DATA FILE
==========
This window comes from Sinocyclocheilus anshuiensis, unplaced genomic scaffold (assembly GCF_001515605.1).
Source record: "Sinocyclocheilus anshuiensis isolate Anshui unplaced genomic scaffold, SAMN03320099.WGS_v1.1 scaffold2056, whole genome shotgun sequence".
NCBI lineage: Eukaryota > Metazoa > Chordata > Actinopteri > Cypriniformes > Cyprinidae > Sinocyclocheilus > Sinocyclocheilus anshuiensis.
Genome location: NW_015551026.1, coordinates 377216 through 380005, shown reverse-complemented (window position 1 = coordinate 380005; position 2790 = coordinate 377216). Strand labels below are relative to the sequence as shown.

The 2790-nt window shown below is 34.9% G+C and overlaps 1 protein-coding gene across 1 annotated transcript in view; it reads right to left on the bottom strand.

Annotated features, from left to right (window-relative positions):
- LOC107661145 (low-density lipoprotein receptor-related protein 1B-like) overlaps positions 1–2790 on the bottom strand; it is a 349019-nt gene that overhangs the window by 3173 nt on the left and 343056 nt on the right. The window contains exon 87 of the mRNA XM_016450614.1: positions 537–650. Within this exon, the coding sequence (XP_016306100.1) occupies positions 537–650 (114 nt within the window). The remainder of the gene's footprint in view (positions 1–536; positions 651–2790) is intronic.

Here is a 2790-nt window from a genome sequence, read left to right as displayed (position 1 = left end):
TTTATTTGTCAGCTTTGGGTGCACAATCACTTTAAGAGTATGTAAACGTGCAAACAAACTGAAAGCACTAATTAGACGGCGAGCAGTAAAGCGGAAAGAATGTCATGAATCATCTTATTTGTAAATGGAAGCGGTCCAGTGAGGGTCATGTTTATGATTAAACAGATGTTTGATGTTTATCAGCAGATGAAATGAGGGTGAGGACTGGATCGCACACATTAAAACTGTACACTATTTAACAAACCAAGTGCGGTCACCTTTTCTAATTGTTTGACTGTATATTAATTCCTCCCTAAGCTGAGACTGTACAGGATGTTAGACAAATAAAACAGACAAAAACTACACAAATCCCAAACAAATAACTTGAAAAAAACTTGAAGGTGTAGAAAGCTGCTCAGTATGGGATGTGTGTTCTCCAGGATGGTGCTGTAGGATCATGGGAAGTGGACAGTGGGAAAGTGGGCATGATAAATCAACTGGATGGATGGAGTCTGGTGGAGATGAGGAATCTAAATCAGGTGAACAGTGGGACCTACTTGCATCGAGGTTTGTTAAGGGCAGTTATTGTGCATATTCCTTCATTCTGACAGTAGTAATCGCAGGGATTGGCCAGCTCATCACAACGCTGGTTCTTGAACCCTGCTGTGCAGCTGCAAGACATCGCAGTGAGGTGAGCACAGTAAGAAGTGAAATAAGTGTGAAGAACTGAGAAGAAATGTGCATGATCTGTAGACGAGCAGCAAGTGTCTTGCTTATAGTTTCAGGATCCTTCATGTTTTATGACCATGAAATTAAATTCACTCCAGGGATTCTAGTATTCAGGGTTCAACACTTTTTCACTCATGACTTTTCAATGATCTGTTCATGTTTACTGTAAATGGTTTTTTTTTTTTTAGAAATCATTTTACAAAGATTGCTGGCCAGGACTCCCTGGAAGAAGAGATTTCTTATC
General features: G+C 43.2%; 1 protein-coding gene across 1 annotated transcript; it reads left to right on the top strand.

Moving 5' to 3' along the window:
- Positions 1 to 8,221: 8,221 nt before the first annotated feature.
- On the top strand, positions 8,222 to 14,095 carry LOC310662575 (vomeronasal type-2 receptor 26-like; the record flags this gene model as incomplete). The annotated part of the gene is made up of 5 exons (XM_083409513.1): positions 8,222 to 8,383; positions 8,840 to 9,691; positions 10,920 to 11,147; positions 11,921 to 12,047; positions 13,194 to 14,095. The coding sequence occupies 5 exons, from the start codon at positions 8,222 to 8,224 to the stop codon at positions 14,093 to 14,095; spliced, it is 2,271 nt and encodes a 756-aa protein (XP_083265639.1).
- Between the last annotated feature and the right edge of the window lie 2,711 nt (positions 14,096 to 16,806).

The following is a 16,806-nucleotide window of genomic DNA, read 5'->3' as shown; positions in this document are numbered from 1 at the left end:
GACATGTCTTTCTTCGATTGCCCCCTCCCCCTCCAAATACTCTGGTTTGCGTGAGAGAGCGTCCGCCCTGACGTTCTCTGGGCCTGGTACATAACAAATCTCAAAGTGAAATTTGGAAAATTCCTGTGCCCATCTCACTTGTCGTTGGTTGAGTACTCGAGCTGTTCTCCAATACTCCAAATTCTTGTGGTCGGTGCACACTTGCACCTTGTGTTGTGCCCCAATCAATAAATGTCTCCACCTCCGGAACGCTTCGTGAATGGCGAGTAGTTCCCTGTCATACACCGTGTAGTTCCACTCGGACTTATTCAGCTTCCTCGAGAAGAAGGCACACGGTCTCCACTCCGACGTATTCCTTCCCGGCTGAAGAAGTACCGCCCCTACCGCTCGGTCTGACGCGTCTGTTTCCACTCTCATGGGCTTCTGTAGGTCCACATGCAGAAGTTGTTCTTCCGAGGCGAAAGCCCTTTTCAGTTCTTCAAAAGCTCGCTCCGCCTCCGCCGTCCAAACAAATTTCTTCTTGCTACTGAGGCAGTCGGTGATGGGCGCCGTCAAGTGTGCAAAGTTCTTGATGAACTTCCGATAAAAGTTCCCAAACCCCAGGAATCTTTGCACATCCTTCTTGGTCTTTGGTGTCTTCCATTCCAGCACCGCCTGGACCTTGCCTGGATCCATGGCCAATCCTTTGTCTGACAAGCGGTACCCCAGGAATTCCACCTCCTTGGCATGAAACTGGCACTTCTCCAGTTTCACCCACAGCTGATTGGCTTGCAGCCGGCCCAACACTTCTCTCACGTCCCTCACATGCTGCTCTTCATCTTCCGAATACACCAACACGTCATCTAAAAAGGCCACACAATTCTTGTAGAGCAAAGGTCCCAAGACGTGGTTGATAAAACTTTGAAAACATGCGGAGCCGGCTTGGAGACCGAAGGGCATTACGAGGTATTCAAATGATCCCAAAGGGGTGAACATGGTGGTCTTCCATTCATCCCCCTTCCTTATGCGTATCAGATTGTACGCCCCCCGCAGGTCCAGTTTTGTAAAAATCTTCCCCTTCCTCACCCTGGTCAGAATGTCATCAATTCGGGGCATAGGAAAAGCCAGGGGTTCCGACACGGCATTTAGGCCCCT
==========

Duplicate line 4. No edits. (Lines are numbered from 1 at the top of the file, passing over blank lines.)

Genome location: NW_015551026.1, coordinates 377216 through 380005, shown reverse-complemented (window position 1 = coordinate 380005; position 2790 = coordinate 377216). Strand labels below are relative to the sequence as shown.